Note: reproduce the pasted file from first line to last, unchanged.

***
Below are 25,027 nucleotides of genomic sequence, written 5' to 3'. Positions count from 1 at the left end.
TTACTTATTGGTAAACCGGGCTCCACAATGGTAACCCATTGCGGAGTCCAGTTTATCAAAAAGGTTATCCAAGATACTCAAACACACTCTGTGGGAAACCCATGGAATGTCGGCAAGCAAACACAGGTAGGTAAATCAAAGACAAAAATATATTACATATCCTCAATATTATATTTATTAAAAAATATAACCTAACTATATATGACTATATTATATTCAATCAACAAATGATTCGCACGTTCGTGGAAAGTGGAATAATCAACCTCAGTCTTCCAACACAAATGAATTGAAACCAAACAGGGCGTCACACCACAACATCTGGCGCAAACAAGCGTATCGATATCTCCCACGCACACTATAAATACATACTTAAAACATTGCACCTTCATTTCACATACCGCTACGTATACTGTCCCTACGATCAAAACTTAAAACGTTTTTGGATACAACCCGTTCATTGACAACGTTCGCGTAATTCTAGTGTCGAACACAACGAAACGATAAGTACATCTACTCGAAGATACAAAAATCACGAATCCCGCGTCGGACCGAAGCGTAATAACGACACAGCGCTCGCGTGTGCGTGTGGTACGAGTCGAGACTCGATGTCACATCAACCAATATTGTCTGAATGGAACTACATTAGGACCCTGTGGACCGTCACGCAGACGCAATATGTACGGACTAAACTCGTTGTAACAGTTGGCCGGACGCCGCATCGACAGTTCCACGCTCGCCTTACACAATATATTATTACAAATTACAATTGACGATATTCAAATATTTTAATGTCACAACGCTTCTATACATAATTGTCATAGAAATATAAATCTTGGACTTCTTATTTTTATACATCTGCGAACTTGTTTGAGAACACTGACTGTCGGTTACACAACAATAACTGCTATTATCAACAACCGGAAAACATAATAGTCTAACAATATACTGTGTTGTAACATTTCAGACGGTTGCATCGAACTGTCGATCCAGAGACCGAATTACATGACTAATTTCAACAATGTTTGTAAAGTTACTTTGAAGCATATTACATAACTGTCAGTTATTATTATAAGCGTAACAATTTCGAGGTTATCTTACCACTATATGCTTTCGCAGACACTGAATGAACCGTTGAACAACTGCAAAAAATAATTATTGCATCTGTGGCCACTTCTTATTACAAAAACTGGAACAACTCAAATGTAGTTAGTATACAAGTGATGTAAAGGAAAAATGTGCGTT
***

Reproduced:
Below are 25,027 nucleotides of genomic sequence, written 5' to 3'. Positions count from 1 at the left end.
TTACTTATTGGTAAACCGGGCTCCACAATGGTAACCCATTGCGGAGTCCAGTTTATCAAAAAGGTTATCCAAGATACTCAAACACACTCTGTGGGAAACCCATGGAATGTCGGCAAGCAAACACAGGTAGGTAAATCAAAGACAAAAATATATTACATATCCTCAATATTATATTTATTAAAAAATATAACCTAACTATATATGACTATATTATATTCAATCAACAAATGATTCGCACGTTCGTGGAAAGTGGAATAATCAACCTCAGTCTTCCAACACAAATGAATTGAAACCAAACAGGGCGTCACACCACAACATCTGGCGCAAACAAGCGTATCGATATCTCCCACGCACACTATAAATACATACTTAAAACATTGCACCTTCATTTCACATACCGCTACGTATACTGTCCCTACGATCAAAACTTAAAACGTTTTTGGATACAACCCGTTCATTGACAACGTTCGCGTAATTCTAGTGTCGAACACAACGAAACGATAAGTACATCTACTCGAAGATACAAAAATCACGAATCCCGCGTCGGACCGAAGCGTAATAACGACACAGCGCTCGCGTGTGCGTGTGGTACGAGTCGAGACTCGATGTCACATCAACCAATATTGTCTGAATGGAACTACATTAGGACCCTGTGGACCGTCACGCAGACGCAATATGTACGGACTAAACTCGTTGTAACAGTTGGCCGGACGCCGCATCGACAGTTCCACGCTCGCCTTACACAATATATTATTACAAATTACAATTGACGATATTCAAATATTTTAATGTCACAACGCTTCTATACATAATTGTCATAGAAATATAAATCTTGGACTTCTTATTTTTATACATCTGCGAACTTGTTTGAGAACACTGACTGTCGGTTACACAACAATAACTGCTATTATCAACAACCGGAAAACATAATAGTCTAACAATATACTGTGTTGTAACATTTCAGACGGTTGCATCGAACTGTCGATCCAGAGACCGAATTACATGACTAATTTCAACAATGTTTGTAAAGTTACTTTGAAGCATATTACATAACTGTCAGTTATTATTATAAGCGTAACAATTTCGAGGTTATCTTACCACTATATGCTTTCGCAGACACTGAATGAACCGTTGAACAACTGCAAAAAATAATTATTGCATCTGTGGCCACTTCTTATTACAAAAACTGGAACAACTCAAATGTAGTTAGTATACAAGTGATGTAAAGGAAAAATGTGCGTT